I hit the little switch on the face of the radio unit and then pushed down on the button located on the side of my hand-held microphone.  Before I said anything a voice deeper than Scruggs gruff rumble spoke.

“Stockdale,” the voice said, “your wife called and wants you to get hold of her.  It’s personal so Bobbie won’t say anymore over the general frequency.”

Stockdale was the watch commander, having just reached the rank of sergeant after taking the sergeants test for the sixth time.  I’d only met him twice but I liked him.

“I’m only a few minutes away, sergeant,” I replied, keying my microphone once again.

“You’re on the beach,” Stockdale said back.  “That’s no man’s land. Handle however you want. Almost never a call on the beach.  Let me know when your ten-six again.”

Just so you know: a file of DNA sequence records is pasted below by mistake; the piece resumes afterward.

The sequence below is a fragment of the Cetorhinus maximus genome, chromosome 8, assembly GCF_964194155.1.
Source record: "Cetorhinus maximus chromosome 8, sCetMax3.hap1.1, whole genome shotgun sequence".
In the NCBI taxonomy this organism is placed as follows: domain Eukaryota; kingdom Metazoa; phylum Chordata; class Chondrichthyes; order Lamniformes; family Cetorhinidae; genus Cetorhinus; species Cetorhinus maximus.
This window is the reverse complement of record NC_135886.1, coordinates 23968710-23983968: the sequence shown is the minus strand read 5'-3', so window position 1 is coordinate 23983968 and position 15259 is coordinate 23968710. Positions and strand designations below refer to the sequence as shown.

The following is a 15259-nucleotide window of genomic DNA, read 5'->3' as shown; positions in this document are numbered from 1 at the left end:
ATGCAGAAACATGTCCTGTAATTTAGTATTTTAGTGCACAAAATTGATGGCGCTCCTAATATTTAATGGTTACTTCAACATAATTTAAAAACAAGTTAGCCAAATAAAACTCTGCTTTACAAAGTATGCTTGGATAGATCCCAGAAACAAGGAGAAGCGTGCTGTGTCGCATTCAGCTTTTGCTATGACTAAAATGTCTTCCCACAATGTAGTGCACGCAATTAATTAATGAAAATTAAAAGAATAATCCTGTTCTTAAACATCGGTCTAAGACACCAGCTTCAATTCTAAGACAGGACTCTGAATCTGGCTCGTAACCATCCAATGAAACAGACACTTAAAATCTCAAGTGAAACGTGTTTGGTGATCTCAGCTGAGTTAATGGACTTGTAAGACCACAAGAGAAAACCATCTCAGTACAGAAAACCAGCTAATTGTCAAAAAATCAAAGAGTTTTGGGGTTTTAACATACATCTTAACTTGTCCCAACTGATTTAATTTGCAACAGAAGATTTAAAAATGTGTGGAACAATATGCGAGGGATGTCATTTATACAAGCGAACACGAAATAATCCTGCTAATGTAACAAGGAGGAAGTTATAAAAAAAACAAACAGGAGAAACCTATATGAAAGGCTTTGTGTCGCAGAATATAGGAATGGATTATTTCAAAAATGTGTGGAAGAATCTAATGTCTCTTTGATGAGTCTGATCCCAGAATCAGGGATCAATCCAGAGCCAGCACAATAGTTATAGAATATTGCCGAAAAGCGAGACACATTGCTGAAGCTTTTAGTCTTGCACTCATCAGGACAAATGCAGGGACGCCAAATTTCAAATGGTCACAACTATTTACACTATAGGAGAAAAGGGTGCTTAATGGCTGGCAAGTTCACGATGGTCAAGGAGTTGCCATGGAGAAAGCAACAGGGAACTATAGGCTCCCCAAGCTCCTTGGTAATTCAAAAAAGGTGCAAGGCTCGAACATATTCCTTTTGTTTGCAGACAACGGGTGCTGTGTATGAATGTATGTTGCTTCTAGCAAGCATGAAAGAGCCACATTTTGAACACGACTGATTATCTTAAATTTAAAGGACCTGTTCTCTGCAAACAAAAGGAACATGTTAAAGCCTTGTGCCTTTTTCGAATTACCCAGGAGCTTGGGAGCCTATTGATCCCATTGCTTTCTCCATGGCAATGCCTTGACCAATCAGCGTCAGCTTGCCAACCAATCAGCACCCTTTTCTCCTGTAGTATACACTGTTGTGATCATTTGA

I hung up the microphone.  The San Clemente Police Department was nothing like the Marine Corps, especially the Corps in peacetime commands.  The informality and distributed responsibility were vaguely uncomfortable but cloyingly and pleasantly familiar, as well.

I turned the Bronco south and headed toward the San Clemente Pier, running just beyond the reach of the waves beating into and slightly up the sand.  The surface was hard but not as hard as concrete or asphalt.  The Bronco responded perfectly.  High-speed runs up on the softer sand were quite possible except for the fact that there were so many undulating low dunes.  Running at forty-five, coming over a rise, and then trying to stop the vehicle in soft, and therefore slippery, sand wouldn’t do at all.  People laid down towels between the sand swells to block out the wind.